Race director dies suddenly on eve of new season

Source:AFP Published: 2019/3/14 19:23:41

Formula One's long-serving and widely respected race director Charlie Whiting died suddenly in Melbourne on Thursday, leaving a "huge void in the sport" just days before the opening Grand Prix of the season.

The 66-year-old Briton, who had been at the helm since 1997 and was in charge of ­everything rules-related in the highly technical sport, suffered a pulmonary embolism, or blood clot.

"It is with immense sadness that I learned of Charlie's sudden passing," President Jean Todt of FIA, motorsports' governing body, said in a statement.

"Formula 1 has lost a faithful friend and a charismatic ambassador in Charlie."

Whiting, a popular and pivotal figure in the sport, began his F1 career in 1977 working at the Hesketh team, then in the 1980s at Bernie Ecclestone's Brabham, where he was chief mechanic during the world title successes of Nelson Piquet in 1981 and 1983.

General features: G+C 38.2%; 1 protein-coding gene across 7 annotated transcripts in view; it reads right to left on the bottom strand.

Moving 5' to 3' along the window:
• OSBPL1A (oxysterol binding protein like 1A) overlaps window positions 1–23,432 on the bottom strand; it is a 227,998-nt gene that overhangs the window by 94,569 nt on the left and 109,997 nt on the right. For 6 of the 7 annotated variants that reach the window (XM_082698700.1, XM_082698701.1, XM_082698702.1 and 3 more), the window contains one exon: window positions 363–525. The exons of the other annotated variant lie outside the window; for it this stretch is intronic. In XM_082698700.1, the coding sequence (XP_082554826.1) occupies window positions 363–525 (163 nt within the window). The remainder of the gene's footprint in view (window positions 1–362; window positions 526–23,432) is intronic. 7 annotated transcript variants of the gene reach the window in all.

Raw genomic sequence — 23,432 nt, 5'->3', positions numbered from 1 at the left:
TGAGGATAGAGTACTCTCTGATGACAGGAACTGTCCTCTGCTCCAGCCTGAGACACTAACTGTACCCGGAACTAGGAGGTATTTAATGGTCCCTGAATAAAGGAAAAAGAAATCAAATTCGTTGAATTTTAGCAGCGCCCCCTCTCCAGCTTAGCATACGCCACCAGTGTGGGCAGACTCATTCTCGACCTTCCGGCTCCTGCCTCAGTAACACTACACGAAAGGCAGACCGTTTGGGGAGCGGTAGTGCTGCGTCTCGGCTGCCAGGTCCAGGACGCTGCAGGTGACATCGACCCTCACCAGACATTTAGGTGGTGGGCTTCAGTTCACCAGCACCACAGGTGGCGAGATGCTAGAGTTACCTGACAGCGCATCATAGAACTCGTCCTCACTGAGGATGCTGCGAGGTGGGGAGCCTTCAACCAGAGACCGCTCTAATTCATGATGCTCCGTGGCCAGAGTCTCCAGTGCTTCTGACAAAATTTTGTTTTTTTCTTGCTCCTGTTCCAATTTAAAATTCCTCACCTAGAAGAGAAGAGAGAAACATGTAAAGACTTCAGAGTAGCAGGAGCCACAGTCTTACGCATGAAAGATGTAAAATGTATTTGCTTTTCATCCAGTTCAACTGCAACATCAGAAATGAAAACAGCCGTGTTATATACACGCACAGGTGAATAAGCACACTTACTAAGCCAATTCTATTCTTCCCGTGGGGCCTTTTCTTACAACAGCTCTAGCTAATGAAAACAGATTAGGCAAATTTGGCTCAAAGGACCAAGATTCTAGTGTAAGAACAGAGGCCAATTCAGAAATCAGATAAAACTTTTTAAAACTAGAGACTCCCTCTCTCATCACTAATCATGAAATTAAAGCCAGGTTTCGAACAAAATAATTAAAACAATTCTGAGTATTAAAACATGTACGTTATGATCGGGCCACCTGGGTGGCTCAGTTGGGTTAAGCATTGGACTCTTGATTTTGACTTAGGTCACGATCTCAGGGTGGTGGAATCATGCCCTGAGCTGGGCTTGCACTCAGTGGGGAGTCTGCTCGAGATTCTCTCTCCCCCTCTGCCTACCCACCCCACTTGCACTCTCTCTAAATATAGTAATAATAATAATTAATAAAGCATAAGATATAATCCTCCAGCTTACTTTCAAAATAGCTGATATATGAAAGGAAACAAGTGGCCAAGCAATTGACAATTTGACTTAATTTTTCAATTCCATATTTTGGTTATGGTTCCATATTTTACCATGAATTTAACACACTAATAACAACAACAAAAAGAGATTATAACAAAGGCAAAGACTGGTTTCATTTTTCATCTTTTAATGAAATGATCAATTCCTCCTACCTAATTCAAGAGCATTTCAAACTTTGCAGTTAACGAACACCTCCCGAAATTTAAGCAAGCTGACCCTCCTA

He rose to chief engineer before becoming an integral part of organizing the world championship after joining the FIA in 1988. His broad role included overseeing track and car safety, procedural matters on Grand Prix weekends and starting the race itself.

Whiting died just a day before he was scheduled to officiate at the first practice session of the season at Albert Park in Melbourne. It was not clear who would replace him.

Throughout his career, Whiting was a driving force in pushing improved safety and played a key role in the introduction of the halo, the ring-like barrier fitted over drivers' heads as protection.

F1 managing director Ross Brawn said he was "devastated" at the news, after knowing Whiting all his racing life.

"We worked as mechanics together, became friends and spent so much time together at race tracks across the world. I was filled with immense sadness when I heard the tragic news. I'm devastated," he said.

Red Bull chief Christian Horner said Whiting's death would leave "a huge void in our sport." "He was a man with great integrity who performed a difficult role in a balanced way," he said. 


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